American Sociological Association

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  1. What Is Title IX? Toward a Campus-Based Pedagogy to Study Inequality

    In this article, we propose a campus-based pedagogy to teach sociology. We offer the example of a project designed to critically assess university Title IX policy and situate it within existing sociological research on gender-based inequalities and violence. Students engage in sociological research regarding issues such as sexual harassment and assault, intimate partner violence, consent, and rape culture, among others, and develop a tool to create greater awareness among the student body of university policy in these areas.

  2. LGBTQ+ Latino/a Young People’s Interpretations of Stigma and Mental Health: 163 An Intersectional Minority Stress Perspective

    Lesbian, gay, bisexual, transgender, and/or queer (LGBTQ+) young people of color encounter interlocking systems of social prejudice and discrimination. However, little is understood about how subjective meanings of perceived structural stigma associated with multiple marginalized social statuses influence mental health. We document how perceived stigma can shape mental health inequalities among multiply marginalized individuals if they also encounter stigmatizing societal frameworks.

  3. Pluralistic Collapse: The “Oil Spill” Model of Mass Opinion Polarization

    Despite widespread feeling that public opinion in the United States has become dramatically polarized along political lines, empirical support for such a pattern is surprisingly elusive. Reporting little evidence of mass polarization, previous studies assume polarization is evidenced via the amplification of existing political alignments. This article considers a different pathway: polarization occurring via social, cultural, and political alignments coming to encompass an increasingly diverse array of opinions and attitudes.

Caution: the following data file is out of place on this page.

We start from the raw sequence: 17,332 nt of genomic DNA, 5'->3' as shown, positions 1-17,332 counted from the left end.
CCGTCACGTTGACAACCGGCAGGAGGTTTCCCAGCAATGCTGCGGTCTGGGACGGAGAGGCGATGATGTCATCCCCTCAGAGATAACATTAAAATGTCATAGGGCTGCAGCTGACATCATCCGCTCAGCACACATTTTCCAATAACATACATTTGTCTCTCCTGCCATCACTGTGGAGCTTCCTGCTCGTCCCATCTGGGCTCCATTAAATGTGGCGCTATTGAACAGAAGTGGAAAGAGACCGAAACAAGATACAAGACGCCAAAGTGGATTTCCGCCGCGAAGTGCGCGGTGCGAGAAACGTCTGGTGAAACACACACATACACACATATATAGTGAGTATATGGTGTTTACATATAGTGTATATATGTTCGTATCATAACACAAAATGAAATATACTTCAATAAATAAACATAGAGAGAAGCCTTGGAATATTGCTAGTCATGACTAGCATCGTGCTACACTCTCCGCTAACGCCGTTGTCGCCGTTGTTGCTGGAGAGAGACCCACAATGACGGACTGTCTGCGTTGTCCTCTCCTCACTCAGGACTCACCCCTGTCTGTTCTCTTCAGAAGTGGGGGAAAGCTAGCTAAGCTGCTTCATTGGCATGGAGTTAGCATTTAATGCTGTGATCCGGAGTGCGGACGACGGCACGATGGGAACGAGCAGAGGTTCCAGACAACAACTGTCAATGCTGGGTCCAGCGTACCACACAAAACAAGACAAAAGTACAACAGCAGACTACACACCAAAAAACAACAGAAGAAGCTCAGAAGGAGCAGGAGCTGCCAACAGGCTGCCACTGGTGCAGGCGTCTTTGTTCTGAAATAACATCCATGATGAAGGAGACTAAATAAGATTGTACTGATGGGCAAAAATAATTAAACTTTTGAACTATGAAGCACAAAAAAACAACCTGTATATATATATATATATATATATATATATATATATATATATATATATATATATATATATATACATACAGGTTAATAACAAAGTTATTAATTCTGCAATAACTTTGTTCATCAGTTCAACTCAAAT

4. Division of Housework, Communication, and Couples’ Relationship Satisfaction

    The gendered division of housework is an important predictor of relationship satisfaction, but the mechanisms linking these variables remain poorly understood. Using data on N = 487 couples from the 2006 Marital and Relationship Survey, the authors examine the association of heterosexual partners’ communication quality with the division of housework and the role of partners’ communication quality in the association between the division of housework and relationship satisfaction.

  5. Measuring Stability and Change in Personal Culture Using Panel Data

    Models of population-wide cultural change tend to invoke one of two broad models of individual change. One approach theorizes people actively updating their beliefs and behaviors in the face of new information. The other argues that, following early socialization experiences, dispositions are stable. We formalize these two models, elaborate empirical implications of each, and derive a simple combined model for comparing them using panel data. We test this model on 183 attitude and behavior items from the 2006 to 2014 rotating panels of the General Social Survey.